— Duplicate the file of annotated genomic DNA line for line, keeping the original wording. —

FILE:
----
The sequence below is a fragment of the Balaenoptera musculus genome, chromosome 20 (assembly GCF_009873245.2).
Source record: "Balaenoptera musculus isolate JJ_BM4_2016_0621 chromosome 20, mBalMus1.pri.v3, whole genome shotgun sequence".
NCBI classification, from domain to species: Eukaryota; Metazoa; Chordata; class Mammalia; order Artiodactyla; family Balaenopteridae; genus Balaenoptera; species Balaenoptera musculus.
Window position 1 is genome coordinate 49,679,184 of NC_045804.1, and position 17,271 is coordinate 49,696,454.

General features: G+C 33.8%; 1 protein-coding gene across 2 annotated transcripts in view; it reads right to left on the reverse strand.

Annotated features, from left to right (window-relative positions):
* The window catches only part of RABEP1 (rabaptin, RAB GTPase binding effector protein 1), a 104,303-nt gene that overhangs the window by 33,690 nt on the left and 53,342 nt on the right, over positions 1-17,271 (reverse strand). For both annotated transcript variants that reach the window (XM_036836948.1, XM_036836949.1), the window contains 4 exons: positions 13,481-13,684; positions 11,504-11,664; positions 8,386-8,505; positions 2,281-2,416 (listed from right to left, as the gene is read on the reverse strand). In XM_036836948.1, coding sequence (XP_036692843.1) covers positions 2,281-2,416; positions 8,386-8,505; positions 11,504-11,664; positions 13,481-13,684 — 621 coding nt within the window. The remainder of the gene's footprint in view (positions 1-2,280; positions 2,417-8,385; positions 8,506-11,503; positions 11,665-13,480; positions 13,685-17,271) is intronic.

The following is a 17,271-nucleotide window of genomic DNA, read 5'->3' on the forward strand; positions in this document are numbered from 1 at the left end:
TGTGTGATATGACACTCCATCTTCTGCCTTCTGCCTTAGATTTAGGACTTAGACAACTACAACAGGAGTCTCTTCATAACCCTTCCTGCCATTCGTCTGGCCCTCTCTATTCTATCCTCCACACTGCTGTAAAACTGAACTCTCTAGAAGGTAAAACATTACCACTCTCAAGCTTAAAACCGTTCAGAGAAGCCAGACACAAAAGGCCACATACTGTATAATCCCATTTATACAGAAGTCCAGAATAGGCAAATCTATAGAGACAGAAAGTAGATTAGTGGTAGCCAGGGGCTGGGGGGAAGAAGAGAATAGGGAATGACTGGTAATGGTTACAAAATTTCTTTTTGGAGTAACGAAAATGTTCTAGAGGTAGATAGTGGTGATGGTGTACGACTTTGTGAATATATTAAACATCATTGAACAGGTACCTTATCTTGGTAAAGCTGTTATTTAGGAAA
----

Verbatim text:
The sequence below is a fragment of the Balaenoptera musculus genome, chromosome 20 (assembly GCF_009873245.2).
Source record: "Balaenoptera musculus isolate JJ_BM4_2016_0621 chromosome 20, mBalMus1.pri.v3, whole genome shotgun sequence".
NCBI classification, from domain to species: Eukaryota; Metazoa; Chordata; class Mammalia; order Artiodactyla; family Balaenopteridae; genus Balaenoptera; species Balaenoptera musculus.
Window position 1 is genome coordinate 49,679,184 of NC_045804.1, and position 17,271 is coordinate 49,696,454.

General features: G+C 33.8%; 1 protein-coding gene across 2 annotated transcripts in view; it reads right to left on the reverse strand.

Annotated features, from left to right (window-relative positions):
* The window catches only part of RABEP1 (rabaptin, RAB GTPase binding effector protein 1), a 104,303-nt gene that overhangs the window by 33,690 nt on the left and 53,342 nt on the right, over positions 1-17,271 (reverse strand). For both annotated transcript variants that reach the window (XM_036836948.1, XM_036836949.1), the window contains 4 exons: positions 13,481-13,684; positions 11,504-11,664; positions 8,386-8,505; positions 2,281-2,416 (listed from right to left, as the gene is read on the reverse strand). In XM_036836948.1, coding sequence (XP_036692843.1) covers positions 2,281-2,416; positions 8,386-8,505; positions 11,504-11,664; positions 13,481-13,684 — 621 coding nt within the window. The remainder of the gene's footprint in view (positions 1-2,280; positions 2,417-8,385; positions 8,506-11,503; positions 11,665-13,480; positions 13,685-17,271) is intronic.

The following is a 17,271-nucleotide window of genomic DNA, read 5'->3' on the forward strand; positions in this document are numbered from 1 at the left end:
TGTGTGATATGACACTCCATCTTCTGCCTTCTGCCTTAGATTTAGGACTTAGACAACTACAACAGGAGTCTCTTCATAACCCTTCCTGCCATTCGTCTGGCCCTCTCTATTCTATCCTCCACACTGCTGTAAAACTGAACTCTCTAGAAGGTAAAACATTACCACTCTCAAGCTTAAAACCGTTCAGAGAAGCCAGACACAAAAGGCCACATACTGTATAATCCCATTTATACAGAAGTCCAGAATAGGCAAATCTATAGAGACAGAAAGTAGATTAGTGGTAGCCAGGGGCTGGGGGGAAGAAGAGAATAGGGAATGACTGGTAATGGTTACAAAATTTCTTTTTGGAGTAACGAAAATGTTCTAGAGGTAGATAGTGGTGATGGTGTACGACTTTGTGAATATATTAAACATCATTGAACAGGTACCTTATCTTGGTAAAGCTGTTATTTAGGAAA